Last night in New York I met up with some friends on the Lower East Side, and we couldn't escape the route--and therefore, smell--of a garbage truck. Oh, how life changes, and so quickly.
Anyway, here are a few more pics of my dorm and surroundings. (Man, I really messed up the HTML on this one, so it won't be continued at the end, as promised by the link.)
I really loved the architecture at Bennington, which ranged from a 1930s neo-Georgian Commons building to some contemporary dorms built in 2001 by Kyo Sung Woo Architects that were published in Architectural Record. Though there are a mix of a few styles, the campus still looked unified to my not-too-critical eye. Maybe it's because the buildings, whether new or old, shared elements like strong lines and stained or white-painted wood exteriors. And it probably helps that the Vermont college's 470 acres of landscaped lawns, dotted with pairs of green Adirondack chairs, is quintessential New England vernacular.
Below, a view from the front door of Swan, my dorm (Lorna, this is for you!). Many mornings were spent with tea in those Adirondack chairs, or as a classmate calls fondly calls them, "the insane-asylum chairs." A hallway in the dorm. One of the bathrooms--I love the sink stand. The doorknobs are fantastic, too. Such a strange shade of rust. From the bathroom window is a view of courtyard.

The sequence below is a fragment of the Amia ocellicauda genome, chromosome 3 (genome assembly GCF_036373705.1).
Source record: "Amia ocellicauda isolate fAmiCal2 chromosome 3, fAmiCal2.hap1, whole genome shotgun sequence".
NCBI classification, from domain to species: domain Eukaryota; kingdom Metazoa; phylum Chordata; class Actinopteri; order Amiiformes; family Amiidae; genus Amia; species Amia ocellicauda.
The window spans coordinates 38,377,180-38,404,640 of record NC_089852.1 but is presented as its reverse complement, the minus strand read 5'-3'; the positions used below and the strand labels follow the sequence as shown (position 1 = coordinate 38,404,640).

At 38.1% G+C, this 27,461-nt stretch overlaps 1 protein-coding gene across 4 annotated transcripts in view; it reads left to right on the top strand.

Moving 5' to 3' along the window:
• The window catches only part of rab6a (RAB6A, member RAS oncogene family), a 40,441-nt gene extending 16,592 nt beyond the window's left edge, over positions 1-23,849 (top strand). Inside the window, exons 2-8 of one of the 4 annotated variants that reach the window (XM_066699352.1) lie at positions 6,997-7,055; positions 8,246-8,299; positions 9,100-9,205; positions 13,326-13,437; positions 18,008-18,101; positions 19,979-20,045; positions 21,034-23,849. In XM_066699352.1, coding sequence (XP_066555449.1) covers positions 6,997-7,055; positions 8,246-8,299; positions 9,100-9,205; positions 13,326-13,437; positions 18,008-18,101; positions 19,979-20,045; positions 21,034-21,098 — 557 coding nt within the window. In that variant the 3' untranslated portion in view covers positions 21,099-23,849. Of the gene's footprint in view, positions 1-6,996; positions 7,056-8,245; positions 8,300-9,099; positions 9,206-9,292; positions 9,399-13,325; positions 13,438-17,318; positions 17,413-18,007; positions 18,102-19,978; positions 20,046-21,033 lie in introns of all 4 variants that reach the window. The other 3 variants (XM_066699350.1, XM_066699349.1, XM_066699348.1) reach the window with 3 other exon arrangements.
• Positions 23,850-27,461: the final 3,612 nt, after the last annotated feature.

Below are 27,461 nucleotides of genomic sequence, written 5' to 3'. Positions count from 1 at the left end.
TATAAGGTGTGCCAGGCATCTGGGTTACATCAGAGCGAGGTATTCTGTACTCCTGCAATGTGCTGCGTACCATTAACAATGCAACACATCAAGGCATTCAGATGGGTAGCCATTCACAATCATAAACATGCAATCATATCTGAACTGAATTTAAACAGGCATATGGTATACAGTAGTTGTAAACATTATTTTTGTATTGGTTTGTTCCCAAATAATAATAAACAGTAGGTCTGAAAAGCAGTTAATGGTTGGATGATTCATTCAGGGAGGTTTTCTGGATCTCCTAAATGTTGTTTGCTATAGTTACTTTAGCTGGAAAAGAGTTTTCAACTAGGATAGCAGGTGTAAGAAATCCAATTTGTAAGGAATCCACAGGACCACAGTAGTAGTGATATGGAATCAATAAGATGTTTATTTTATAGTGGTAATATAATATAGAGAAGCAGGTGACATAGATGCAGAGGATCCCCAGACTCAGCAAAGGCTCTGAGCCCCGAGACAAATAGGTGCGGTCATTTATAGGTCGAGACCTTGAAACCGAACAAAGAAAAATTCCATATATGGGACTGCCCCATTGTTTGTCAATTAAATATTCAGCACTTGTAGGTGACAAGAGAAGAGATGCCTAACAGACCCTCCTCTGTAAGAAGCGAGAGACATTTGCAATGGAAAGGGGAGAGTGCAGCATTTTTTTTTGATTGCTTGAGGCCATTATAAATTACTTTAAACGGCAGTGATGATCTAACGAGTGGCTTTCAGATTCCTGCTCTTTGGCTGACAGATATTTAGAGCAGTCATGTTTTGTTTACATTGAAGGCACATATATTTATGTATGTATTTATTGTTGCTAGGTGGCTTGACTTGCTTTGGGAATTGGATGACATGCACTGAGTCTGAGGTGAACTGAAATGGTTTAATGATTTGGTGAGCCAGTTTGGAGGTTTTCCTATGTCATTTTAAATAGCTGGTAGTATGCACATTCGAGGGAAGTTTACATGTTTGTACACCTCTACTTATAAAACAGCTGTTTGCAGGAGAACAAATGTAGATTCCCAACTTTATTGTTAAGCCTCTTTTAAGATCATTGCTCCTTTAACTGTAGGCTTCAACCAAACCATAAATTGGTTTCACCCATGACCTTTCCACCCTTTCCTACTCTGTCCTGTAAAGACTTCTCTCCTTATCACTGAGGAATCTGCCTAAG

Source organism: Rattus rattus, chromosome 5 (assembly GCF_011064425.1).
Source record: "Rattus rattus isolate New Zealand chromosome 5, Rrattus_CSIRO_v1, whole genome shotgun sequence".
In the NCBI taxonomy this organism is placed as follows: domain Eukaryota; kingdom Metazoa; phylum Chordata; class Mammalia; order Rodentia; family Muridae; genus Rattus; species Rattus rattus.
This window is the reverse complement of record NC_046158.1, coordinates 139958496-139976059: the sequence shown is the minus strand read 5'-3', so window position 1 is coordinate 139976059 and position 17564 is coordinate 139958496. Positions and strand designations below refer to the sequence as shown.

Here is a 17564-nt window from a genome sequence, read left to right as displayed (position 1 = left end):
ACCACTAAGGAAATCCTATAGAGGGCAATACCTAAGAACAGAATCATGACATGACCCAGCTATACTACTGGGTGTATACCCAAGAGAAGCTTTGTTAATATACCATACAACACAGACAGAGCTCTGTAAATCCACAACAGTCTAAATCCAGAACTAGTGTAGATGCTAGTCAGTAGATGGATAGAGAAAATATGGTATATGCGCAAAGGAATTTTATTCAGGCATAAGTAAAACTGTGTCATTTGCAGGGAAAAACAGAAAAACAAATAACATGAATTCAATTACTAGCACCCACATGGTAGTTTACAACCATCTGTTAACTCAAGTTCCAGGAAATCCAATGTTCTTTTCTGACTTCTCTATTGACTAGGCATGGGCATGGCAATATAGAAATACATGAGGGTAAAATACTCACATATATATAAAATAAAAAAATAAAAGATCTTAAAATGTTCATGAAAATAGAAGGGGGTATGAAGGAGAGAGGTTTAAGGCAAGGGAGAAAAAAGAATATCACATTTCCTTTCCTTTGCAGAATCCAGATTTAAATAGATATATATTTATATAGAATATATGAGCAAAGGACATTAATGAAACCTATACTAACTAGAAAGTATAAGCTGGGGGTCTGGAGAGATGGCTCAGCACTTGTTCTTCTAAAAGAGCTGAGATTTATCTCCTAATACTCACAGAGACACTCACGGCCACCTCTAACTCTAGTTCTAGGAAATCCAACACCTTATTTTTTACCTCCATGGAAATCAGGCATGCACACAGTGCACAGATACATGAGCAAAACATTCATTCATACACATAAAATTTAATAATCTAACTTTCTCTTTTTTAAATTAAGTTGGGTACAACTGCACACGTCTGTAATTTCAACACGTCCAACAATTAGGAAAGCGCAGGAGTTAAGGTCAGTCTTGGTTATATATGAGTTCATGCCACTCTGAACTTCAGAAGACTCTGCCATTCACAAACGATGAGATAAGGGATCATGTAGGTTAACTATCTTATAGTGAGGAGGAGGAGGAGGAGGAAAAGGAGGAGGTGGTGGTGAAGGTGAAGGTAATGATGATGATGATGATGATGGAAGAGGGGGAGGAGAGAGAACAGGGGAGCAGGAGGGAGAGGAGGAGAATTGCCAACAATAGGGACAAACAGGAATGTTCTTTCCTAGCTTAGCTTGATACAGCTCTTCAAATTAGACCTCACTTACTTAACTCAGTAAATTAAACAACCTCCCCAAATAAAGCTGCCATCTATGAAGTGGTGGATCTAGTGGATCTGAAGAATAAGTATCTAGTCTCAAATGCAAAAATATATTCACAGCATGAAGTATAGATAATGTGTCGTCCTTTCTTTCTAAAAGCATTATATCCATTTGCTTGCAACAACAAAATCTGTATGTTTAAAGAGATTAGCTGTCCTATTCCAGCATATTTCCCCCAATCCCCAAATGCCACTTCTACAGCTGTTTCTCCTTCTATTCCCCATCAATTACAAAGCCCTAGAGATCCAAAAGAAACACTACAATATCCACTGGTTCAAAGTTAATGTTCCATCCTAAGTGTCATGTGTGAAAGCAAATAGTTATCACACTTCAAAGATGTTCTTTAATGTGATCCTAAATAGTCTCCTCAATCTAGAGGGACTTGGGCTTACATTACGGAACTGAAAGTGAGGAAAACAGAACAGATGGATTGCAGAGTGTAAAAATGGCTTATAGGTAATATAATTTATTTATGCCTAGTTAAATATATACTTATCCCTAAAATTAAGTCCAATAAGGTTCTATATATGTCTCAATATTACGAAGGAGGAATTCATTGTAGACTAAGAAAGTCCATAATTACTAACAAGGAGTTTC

There were beautiful old radiators everywhere. This one is near the entrance. I met my classmate Jen Acker when I was taking this picture, scrunched up against the opposite wall as she was coming in. "Oh, hi. I'm Liz, nonfiction. Um, I have this blog..."
Swan's common area, below, was very cozy. I miss having a living room. There was even a piano. The second photo is of classmates Molly Gross and Rolf Potts in the common area at Woolley, the dorm across from and attached to Swan. Same couch! College students: drinking out of coffee mugs, whiskey in paper bags.
The lawn from just outside the Commons building. Frisbee! (Do you know about the history of the Frisbee? It originated in New England, on greens like these. Here's an unofficial version of the story.) The view from this perspective is called "The End of the World." In person, it appears that the lawn drops off at the edge near a stone wall in the distance.
The walk on the way to readings. A field of wildflowers. Stone footpaths. A dirt shortcut. Getting smarter?